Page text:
Pirates of the 18th century and a 19th century German “Iron” Chancellor preceded the United States in the creation of a social system for the protection of injured workers. The modern U.S. workers’ compensation system owes parts of its existence to this parentage.
Arrrrg, I’m Hurt!
Pirates, contrary to popular myth, proved to be highly organized and entrepreneurial. Prior to their assignment to the ranks of outlaws, they were considered highly prized allies of the government, plundering and sharing the spoils with governors of the pre-Revolutionary colonies who gave them a safe port.
Privateering (the gentleman’s term for piracy) was a dangerous occupation; taking booty away from those who did not want to give it up leads to sea battles, hand-to-hand combat and injury. Because of the ever-present chance of impairment, a system was developed to compensate injured “employees.” There was one catch: he or she (there were female pirates as well) had to survive the wounds to collect as there was no recorded compensation for death.
Piratesinfo.com provides some information regarding the amount of payment made to the injured:
• Loss of an eye — 100 pieces of eight (Spanish dollar);
• Loss of a finger — 100 pieces of eight;
• Loss of left arm — 500 pieces of eight;
• Loss of right arm — 600 pieces of eight;
• Loss of left leg — 400 pieces of eight; and
• Loss of right leg — 500 pieces of eight.
Average weekly wage for colonial Americans of this period equated to approximately two pieces of eight per week. Loss of an eye or finger would merit payment approximating 50 weeks of wages. The right arm was worth 300 weeks (a little less than six years). These compare rather closely to modern compensation schedules.
In addition to being compensated, injured crew members were allowed to remain on board and were offered less strenuous duty. The first return-to-work program was created.
Marxism, Socialism, Comp
Otto von Bismarck, the “Iron Chancellor” introduced “Workers’ Accident Insurance” in 1881. Phased in between 1881 and 1884, the program became the model for workers’ compensation programs in Europe and ultimately America.
Bismarck was not known as a socially conscious ruler; the working conditions of the common man were not necessarily foremost in his mind. History teaches that the unification and growth of Germany (Prussia) and the protection of his position were his main concerns. But Bismarck’s main political rivals were Marxist with socialist agendas — a feigned concern for the plight of the common man. On the top of this agenda was the creation of a social program for the protection of workers injured on the job, a workers’ compensation program.
The “Iron Chancellor” eventually outlawed Marxist and other socialist-leaning parties, securing his rule. However, he did borrow some of their ideas to keep peace among the people. Workers’ Accident Insurance became the first compulsory workers’ compensation program enacted in a modern, industrialized Europe.
England followed Germany’s lead replacing the outdated Employer’s Liability Act of 1880 with its own Workmen’s Compensation Act in 1897. The employer’s liability act was relatively expensive protection that depended on the court system. This is the same type of program common in America during the late 19th century and early 20th century.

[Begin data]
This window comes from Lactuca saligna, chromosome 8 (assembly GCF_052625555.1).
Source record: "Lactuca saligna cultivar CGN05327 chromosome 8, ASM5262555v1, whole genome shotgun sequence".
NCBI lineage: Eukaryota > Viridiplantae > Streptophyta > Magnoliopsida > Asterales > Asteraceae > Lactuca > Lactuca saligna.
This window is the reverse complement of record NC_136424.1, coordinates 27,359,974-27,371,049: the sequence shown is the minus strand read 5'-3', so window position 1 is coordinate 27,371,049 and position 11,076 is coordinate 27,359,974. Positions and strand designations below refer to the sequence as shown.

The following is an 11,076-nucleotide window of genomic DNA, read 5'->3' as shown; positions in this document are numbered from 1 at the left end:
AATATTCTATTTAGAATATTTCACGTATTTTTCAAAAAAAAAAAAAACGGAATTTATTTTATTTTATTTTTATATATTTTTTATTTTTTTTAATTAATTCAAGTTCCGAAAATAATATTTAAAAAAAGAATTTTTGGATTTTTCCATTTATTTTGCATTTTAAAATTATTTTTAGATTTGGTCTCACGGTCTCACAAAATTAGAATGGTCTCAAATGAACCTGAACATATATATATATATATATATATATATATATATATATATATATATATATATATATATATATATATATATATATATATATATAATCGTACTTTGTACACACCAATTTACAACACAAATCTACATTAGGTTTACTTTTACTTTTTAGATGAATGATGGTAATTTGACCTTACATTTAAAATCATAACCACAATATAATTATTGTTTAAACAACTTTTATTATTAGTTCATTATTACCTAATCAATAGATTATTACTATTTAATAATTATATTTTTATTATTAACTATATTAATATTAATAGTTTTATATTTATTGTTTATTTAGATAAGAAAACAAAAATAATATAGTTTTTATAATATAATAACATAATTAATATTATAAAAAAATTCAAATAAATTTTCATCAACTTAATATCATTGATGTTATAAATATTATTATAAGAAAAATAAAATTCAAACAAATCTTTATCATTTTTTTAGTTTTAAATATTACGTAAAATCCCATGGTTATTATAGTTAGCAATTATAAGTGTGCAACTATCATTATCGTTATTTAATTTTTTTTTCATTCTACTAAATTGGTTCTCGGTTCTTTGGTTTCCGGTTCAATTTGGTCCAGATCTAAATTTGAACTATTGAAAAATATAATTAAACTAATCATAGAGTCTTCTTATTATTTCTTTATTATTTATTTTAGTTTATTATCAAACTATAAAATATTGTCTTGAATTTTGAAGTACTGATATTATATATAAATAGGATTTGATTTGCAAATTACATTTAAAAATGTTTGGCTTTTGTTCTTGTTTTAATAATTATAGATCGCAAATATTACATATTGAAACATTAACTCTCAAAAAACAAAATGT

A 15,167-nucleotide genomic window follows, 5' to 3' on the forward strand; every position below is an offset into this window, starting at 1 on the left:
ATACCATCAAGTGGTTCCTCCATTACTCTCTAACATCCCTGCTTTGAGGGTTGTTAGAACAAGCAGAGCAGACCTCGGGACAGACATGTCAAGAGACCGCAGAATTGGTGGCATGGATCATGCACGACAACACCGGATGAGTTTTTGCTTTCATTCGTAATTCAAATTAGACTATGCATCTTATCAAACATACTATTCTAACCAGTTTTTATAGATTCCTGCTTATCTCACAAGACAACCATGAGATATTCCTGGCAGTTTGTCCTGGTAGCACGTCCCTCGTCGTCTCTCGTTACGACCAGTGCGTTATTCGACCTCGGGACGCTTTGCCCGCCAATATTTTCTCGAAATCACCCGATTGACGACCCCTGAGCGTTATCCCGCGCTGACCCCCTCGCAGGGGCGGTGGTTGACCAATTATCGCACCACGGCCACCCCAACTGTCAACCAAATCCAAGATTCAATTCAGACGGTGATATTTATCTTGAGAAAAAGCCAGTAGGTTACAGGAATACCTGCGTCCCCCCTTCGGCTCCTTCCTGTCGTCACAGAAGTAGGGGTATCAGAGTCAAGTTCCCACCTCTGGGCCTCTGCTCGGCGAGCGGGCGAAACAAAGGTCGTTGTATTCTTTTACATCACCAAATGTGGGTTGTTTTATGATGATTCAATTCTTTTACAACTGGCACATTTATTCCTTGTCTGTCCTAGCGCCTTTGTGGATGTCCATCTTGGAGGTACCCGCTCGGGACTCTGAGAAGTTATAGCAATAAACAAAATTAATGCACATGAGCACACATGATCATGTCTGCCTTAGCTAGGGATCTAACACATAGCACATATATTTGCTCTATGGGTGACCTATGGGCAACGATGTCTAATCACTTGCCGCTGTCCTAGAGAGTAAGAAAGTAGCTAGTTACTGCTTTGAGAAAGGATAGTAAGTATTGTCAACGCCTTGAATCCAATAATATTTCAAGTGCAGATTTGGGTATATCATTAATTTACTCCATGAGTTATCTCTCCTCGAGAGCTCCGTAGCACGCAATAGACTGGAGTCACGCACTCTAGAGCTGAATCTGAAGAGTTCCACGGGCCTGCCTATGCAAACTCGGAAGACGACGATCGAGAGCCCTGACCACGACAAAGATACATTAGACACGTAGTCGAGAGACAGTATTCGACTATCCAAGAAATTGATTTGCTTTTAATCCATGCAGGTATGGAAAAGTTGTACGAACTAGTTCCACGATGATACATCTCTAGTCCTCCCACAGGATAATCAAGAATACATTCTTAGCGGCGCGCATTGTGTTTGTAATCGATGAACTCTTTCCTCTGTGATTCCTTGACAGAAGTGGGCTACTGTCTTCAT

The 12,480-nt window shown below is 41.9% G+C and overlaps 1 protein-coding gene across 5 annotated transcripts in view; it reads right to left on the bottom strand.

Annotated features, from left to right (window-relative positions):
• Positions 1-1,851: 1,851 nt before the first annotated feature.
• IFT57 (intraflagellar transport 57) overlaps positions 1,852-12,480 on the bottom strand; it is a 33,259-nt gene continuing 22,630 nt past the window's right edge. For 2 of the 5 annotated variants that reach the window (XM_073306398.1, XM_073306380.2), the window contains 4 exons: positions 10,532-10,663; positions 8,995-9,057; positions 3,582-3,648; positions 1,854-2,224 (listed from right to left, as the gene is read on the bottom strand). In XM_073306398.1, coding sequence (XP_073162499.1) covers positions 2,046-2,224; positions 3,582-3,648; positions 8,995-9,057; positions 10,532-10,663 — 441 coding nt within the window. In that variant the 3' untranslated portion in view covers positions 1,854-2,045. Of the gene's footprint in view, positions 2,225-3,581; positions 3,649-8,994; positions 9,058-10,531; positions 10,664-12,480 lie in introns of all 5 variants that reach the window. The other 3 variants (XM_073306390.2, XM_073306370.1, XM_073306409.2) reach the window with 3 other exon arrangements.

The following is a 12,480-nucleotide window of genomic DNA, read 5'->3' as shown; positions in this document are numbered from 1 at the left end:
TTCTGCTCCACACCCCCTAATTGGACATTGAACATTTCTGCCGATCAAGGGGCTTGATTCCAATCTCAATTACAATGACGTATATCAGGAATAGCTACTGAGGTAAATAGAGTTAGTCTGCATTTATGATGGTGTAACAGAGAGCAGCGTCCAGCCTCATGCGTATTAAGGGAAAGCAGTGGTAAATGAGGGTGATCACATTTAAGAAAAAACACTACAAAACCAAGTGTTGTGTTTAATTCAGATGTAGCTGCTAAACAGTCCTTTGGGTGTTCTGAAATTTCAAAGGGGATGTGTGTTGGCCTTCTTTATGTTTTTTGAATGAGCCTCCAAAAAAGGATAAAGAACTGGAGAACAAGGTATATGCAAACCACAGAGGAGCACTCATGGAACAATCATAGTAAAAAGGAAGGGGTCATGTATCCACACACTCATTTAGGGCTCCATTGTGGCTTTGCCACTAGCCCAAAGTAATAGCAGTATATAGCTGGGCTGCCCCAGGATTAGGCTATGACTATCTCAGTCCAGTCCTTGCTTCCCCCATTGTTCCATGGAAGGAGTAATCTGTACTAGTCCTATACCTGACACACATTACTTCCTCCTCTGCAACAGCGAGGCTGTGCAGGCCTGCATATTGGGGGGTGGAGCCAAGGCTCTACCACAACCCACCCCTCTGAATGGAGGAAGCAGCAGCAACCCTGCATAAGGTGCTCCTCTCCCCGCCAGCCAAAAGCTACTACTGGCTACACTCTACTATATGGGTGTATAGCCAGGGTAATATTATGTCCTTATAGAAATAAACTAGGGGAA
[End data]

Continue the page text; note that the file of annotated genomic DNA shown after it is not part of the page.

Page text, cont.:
America and Workers’ Compensation
America did not enjoin the workers’ compensation social revolution until the 1900s. Maryland (1902), Massachusetts (1908), Montana (1909) and New York (1910) each introduced workers’ compensation statutes. All four laws were struck down under constitutional challenge as violating “due process.”
New York’s 1910 act faced fierce opposition from labor unions. Union officials feared that state control of worker benefits would reduce the need for and popularity of the union. With socialized care and compensation, the necessity of the union was compromised and long-term loyalty to the union was in question.
On March 24, 1911, the New York Court of Appeals declared the state’s compulsory workers’ compensation law unconstitutional. One hundred forty-six (146) workers were killed the next day in a fire at the Triangle Waist Co. in New York City. Not all were killed in the fire, most died attempting to escape the flames, jumping from nine and 10 stories to the street below.
With no workers’ compensation system, family members and dependents had to turn to the courts in an attempt to force Triangle to compensate the injured and the families of the dead. The owners were tried for manslaughter and acquitted. A civil suit against the owners netted each of 23 families $75 in damages (The Columbia Electronic Encyclopedia). New York finally adopted a workers’ compensation law in 1913 that would withstand constitutional challenges.
Prior to the enactment of workers’ compensation laws, the only source of compensation for any injured employee was through the courts. Employees had to prove the employer was negligent to gain any compensation for lost wages or medical bills. Employers utilized several defenses against charges of negligence: